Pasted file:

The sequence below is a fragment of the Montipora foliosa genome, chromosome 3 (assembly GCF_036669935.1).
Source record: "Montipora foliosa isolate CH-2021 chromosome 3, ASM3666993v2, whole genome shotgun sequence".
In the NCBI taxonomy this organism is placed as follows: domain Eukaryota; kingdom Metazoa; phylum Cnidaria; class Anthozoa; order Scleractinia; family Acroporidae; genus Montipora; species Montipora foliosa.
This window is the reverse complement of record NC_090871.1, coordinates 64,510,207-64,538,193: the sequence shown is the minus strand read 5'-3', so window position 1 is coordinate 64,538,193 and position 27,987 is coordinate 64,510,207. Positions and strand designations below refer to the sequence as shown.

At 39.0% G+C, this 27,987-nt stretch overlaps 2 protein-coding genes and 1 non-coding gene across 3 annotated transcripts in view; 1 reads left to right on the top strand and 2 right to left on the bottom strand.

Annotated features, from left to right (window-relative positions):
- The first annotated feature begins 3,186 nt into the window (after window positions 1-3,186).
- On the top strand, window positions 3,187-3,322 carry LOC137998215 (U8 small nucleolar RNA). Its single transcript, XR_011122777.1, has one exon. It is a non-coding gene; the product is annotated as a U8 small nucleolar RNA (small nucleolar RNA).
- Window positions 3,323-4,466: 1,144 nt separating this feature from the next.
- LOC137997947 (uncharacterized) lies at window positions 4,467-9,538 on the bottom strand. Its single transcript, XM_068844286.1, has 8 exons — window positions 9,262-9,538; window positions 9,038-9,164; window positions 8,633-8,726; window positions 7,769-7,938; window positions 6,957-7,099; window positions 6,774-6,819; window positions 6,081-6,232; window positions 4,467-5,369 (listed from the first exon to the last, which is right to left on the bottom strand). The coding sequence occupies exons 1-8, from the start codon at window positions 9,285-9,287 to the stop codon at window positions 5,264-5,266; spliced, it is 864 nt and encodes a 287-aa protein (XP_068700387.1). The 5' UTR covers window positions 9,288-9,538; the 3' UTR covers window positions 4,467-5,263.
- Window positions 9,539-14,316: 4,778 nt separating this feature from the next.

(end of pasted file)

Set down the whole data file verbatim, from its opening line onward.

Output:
The sequence below is a fragment of the Montipora foliosa genome, chromosome 3 (assembly GCF_036669935.1).
Source record: "Montipora foliosa isolate CH-2021 chromosome 3, ASM3666993v2, whole genome shotgun sequence".
In the NCBI taxonomy this organism is placed as follows: domain Eukaryota; kingdom Metazoa; phylum Cnidaria; class Anthozoa; order Scleractinia; family Acroporidae; genus Montipora; species Montipora foliosa.
This window is the reverse complement of record NC_090871.1, coordinates 64,510,207-64,538,193: the sequence shown is the minus strand read 5'-3', so window position 1 is coordinate 64,538,193 and position 27,987 is coordinate 64,510,207. Positions and strand designations below refer to the sequence as shown.

At 39.0% G+C, this 27,987-nt stretch overlaps 2 protein-coding genes and 1 non-coding gene across 3 annotated transcripts in view; 1 reads left to right on the top strand and 2 right to left on the bottom strand.

Annotated features, from left to right (window-relative positions):
- The first annotated feature begins 3,186 nt into the window (after window positions 1-3,186).
- On the top strand, window positions 3,187-3,322 carry LOC137998215 (U8 small nucleolar RNA). Its single transcript, XR_011122777.1, has one exon. It is a non-coding gene; the product is annotated as a U8 small nucleolar RNA (small nucleolar RNA).
- Window positions 3,323-4,466: 1,144 nt separating this feature from the next.
- LOC137997947 (uncharacterized) lies at window positions 4,467-9,538 on the bottom strand. Its single transcript, XM_068844286.1, has 8 exons — window positions 9,262-9,538; window positions 9,038-9,164; window positions 8,633-8,726; window positions 7,769-7,938; window positions 6,957-7,099; window positions 6,774-6,819; window positions 6,081-6,232; window positions 4,467-5,369 (listed from the first exon to the last, which is right to left on the bottom strand). The coding sequence occupies exons 1-8, from the start codon at window positions 9,285-9,287 to the stop codon at window positions 5,264-5,266; spliced, it is 864 nt and encodes a 287-aa protein (XP_068700387.1). The 5' UTR covers window positions 9,288-9,538; the 3' UTR covers window positions 4,467-5,263.
- Window positions 9,539-14,316: 4,778 nt separating this feature from the next.